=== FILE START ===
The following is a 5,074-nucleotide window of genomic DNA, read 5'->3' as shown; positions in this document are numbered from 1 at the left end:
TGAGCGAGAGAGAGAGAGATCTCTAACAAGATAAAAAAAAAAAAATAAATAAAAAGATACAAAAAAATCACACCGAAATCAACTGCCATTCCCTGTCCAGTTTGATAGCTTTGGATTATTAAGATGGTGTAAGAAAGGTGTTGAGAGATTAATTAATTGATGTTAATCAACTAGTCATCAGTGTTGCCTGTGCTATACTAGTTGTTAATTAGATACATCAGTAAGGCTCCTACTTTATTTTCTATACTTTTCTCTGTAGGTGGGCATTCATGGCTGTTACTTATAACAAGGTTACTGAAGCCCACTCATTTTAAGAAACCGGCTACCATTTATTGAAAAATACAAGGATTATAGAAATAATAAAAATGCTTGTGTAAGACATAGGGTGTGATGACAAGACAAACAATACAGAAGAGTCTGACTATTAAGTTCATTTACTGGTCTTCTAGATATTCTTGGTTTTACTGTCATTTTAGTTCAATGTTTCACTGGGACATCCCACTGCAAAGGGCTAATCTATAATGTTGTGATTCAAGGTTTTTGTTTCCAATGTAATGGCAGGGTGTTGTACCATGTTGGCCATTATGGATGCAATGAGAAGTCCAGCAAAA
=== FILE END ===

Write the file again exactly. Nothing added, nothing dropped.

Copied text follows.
The following is a 5,074-nucleotide window of genomic DNA, read 5'->3' as shown; positions in this document are numbered from 1 at the left end:
TGAGCGAGAGAGAGAGAGATCTCTAACAAGATAAAAAAAAAAAAATAAATAAAAAGATACAAAAAAATCACACCGAAATCAACTGCCATTCCCTGTCCAGTTTGATAGCTTTGGATTATTAAGATGGTGTAAGAAAGGTGTTGAGAGATTAATTAATTGATGTTAATCAACTAGTCATCAGTGTTGCCTGTGCTATACTAGTTGTTAATTAGATACATCAGTAAGGCTCCTACTTTATTTTCTATACTTTTCTCTGTAGGTGGGCATTCATGGCTGTTACTTATAACAAGGTTACTGAAGCCCACTCATTTTAAGAAACCGGCTACCATTTATTGAAAAATACAAGGATTATAGAAATAATAAAAATGCTTGTGTAAGACATAGGGTGTGATGACAAGACAAACAATACAGAAGAGTCTGACTATTAAGTTCATTTACTGGTCTTCTAGATATTCTTGGTTTTACTGTCATTTTAGTTCAATGTTTCACTGGGACATCCCACTGCAAAGGGCTAATCTATAATGTTGTGATTCAAGGTTTTTGTTTCCAATGTAATGGCAGGGTGTTGTACCATGTTGGCCATTATGGATGCAATGAGAAGTCCAGCAAAA